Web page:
All the way through my illness I wrote and wrote. On occasions it was difficult to describe the ghastliness of the chemo, the boringness of the radiotherapy and the fear and desolation that I sometimes experienced. Other times it was pure joy to write about the silliness of encounters with my doctors, the kindness of the nurses and the love that landed on me in unexpected ways from all of my friends. No matter what I wrote about, after writing I always felt better.


In what ways is fighting love harder than fighting cancer?


I'm not sure that I'm in accord with the notion of 'fighting' love, or even with the idea of fighting cancer. The Elegant Art of Falling Apart is about trying to survive two major life crises coming hard on the heels of one another. The first was cancer, closely followed by my relationship breaking up. This is often the pattern in life, one trauma begets another - you lose your job, then lose your house or get divorced. What I find worthy of comment is that when going through the big, somewhat glamorous crises, like death, disaster or life threatening illness, we receive a great deal of sympathy and support. Yet when we experience more mundane but equally devastating events like divorce or losing a job, we are expected somehow to take them on the chin. It seems to me that our culture has a far too high tolerance of pain and isolation and an underlying attitude that trauma can only be addressed by being tough and fighting. Perhaps we do too much fighting and not enough accepting?


Tell us about how you got involved with Unbound.


As I wrote the book, it was plain to me that the traditional publishing industry was falling into in a state of paralysis and collapse. So when I met John Mitchinson and learned about the new publishing business that he and his partners were developing at Unbound I was in equal measure intrigued and excited. The crowd-funded model is very new. It is uncertain in its outcome and also, as I have since discovered a lot of work for the author. I had to ask myself, do you want to be clinging to the deck of a sinking ship or take a risk and be in the vanguard of something new? Given the positive nature of all the things that I talk about in The Elegant Art of Falling Apart I did not debate with myself for long. To my mind, signing with Unbound was the beginning of life's next adventure.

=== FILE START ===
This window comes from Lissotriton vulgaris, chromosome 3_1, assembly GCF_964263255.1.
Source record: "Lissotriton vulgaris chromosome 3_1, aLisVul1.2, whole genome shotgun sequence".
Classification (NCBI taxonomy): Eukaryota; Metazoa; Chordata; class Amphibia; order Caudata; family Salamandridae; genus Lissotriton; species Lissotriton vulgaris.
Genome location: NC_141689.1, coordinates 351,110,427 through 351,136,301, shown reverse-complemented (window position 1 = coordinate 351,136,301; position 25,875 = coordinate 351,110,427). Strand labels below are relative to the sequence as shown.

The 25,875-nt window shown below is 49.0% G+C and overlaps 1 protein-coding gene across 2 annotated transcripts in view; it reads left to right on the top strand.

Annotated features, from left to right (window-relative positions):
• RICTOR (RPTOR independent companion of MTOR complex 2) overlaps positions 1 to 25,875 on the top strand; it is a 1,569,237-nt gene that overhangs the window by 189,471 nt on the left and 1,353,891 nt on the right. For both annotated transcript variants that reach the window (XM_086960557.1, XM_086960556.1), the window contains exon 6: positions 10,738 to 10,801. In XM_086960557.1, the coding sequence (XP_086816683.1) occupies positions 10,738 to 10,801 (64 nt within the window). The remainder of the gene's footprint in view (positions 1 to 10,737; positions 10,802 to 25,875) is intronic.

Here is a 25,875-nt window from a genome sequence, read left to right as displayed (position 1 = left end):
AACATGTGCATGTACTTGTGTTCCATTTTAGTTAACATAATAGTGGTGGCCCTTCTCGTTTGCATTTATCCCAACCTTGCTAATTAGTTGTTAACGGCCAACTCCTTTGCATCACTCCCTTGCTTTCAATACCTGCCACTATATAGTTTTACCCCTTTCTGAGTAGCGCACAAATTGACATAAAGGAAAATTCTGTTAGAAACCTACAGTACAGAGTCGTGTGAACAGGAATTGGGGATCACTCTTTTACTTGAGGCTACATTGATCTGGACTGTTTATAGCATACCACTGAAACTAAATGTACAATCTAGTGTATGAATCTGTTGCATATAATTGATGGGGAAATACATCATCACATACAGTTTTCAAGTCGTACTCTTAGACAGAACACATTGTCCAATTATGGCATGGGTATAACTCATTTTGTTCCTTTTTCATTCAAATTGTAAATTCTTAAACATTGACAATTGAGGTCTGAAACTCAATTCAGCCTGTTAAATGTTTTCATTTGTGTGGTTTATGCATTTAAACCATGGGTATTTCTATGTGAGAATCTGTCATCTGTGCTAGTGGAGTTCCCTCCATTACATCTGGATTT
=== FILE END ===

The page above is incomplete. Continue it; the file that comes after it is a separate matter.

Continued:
What has been the highlight of this experience for you?


The spontaneous things that readers have said on Facebook have moved and delighted me. I can hardly believe that, after reading the book, people take the time to search out The Elegant Art of Falling Apart's Facebook page and then write about how it affected them. Getting great reviews in the press is gratifying, of course, but direct feedback from readers was something that I had never expected. Every time the book receives a comment it makes my day.


What is next for you?


My mission now is to spread the word about The Chemo Chic Project. Apart from that I want to live and love every day that I have - and write my next book! Everything else is a bonus.


Jessica Jones' funny and moving memoir The Elegant Art of Falling Apart is published by Unbound in hardback (£20), paperback (£9.99) and eBook (£5.99). Follow her on Twitter @itsJessyJones.




Amazon link (paperback):

Amazon (Kindle):

Unbound (hardback):

The Chemo Chic Project: